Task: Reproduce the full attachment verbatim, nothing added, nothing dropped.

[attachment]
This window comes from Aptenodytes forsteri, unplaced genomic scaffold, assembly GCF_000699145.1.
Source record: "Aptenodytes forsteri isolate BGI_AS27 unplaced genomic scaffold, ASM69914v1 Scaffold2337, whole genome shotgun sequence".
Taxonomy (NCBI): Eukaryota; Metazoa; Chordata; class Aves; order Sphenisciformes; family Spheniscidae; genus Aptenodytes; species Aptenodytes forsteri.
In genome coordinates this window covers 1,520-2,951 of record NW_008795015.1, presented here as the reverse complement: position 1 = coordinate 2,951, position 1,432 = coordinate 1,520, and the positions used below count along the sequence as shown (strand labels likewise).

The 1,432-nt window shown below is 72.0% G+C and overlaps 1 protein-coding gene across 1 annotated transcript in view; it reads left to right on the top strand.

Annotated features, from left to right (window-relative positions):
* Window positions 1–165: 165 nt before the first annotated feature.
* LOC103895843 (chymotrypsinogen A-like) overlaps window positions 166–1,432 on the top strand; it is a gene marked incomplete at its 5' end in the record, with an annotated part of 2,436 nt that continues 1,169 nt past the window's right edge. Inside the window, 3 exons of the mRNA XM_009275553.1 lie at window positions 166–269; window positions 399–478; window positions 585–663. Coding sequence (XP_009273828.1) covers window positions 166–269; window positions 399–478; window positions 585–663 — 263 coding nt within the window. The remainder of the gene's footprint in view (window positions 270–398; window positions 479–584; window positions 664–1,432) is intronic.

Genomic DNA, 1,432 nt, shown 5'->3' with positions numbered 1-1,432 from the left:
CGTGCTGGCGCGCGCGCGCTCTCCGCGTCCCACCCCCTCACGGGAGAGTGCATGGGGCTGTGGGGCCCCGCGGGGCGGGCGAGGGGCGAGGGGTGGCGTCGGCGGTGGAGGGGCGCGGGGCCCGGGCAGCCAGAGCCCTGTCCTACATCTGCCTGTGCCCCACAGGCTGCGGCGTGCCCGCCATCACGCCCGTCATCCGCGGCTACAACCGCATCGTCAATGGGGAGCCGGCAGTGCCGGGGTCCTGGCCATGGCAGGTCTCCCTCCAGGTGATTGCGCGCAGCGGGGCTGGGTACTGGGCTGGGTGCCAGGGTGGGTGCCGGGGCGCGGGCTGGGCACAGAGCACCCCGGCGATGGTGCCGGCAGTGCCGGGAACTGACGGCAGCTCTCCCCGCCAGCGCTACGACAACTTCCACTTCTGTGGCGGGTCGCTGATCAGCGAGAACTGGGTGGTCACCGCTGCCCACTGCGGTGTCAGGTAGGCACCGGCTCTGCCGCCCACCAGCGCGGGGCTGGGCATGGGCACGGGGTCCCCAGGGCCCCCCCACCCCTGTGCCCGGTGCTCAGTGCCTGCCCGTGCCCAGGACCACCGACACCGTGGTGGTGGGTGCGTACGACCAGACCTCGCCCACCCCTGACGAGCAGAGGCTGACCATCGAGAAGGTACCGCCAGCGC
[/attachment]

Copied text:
This window comes from Aptenodytes forsteri, unplaced genomic scaffold, assembly GCF_000699145.1.
Source record: "Aptenodytes forsteri isolate BGI_AS27 unplaced genomic scaffold, ASM69914v1 Scaffold2337, whole genome shotgun sequence".
Taxonomy (NCBI): Eukaryota; Metazoa; Chordata; class Aves; order Sphenisciformes; family Spheniscidae; genus Aptenodytes; species Aptenodytes forsteri.
In genome coordinates this window covers 1,520-2,951 of record NW_008795015.1, presented here as the reverse complement: position 1 = coordinate 2,951, position 1,432 = coordinate 1,520, and the positions used below count along the sequence as shown (strand labels likewise).

The 1,432-nt window shown below is 72.0% G+C and overlaps 1 protein-coding gene across 1 annotated transcript in view; it reads left to right on the top strand.

Annotated features, from left to right (window-relative positions):
* Window positions 1–165: 165 nt before the first annotated feature.
* LOC103895843 (chymotrypsinogen A-like) overlaps window positions 166–1,432 on the top strand; it is a gene marked incomplete at its 5' end in the record, with an annotated part of 2,436 nt that continues 1,169 nt past the window's right edge. Inside the window, 3 exons of the mRNA XM_009275553.1 lie at window positions 166–269; window positions 399–478; window positions 585–663. Coding sequence (XP_009273828.1) covers window positions 166–269; window positions 399–478; window positions 585–663 — 263 coding nt within the window. The remainder of the gene's footprint in view (window positions 270–398; window positions 479–584; window positions 664–1,432) is intronic.

Genomic DNA, 1,432 nt, shown 5'->3' with positions numbered 1-1,432 from the left:
CGTGCTGGCGCGCGCGCGCTCTCCGCGTCCCACCCCCTCACGGGAGAGTGCATGGGGCTGTGGGGCCCCGCGGGGCGGGCGAGGGGCGAGGGGTGGCGTCGGCGGTGGAGGGGCGCGGGGCCCGGGCAGCCAGAGCCCTGTCCTACATCTGCCTGTGCCCCACAGGCTGCGGCGTGCCCGCCATCACGCCCGTCATCCGCGGCTACAACCGCATCGTCAATGGGGAGCCGGCAGTGCCGGGGTCCTGGCCATGGCAGGTCTCCCTCCAGGTGATTGCGCGCAGCGGGGCTGGGTACTGGGCTGGGTGCCAGGGTGGGTGCCGGGGCGCGGGCTGGGCACAGAGCACCCCGGCGATGGTGCCGGCAGTGCCGGGAACTGACGGCAGCTCTCCCCGCCAGCGCTACGACAACTTCCACTTCTGTGGCGGGTCGCTGATCAGCGAGAACTGGGTGGTCACCGCTGCCCACTGCGGTGTCAGGTAGGCACCGGCTCTGCCGCCCACCAGCGCGGGGCTGGGCATGGGCACGGGGTCCCCAGGGCCCCCCCACCCCTGTGCCCGGTGCTCAGTGCCTGCCCGTGCCCAGGACCACCGACACCGTGGTGGTGGGTGCGTACGACCAGACCTCGCCCACCCCTGACGAGCAGAGGCTGACCATCGAGAAGGTACCGCCAGCGC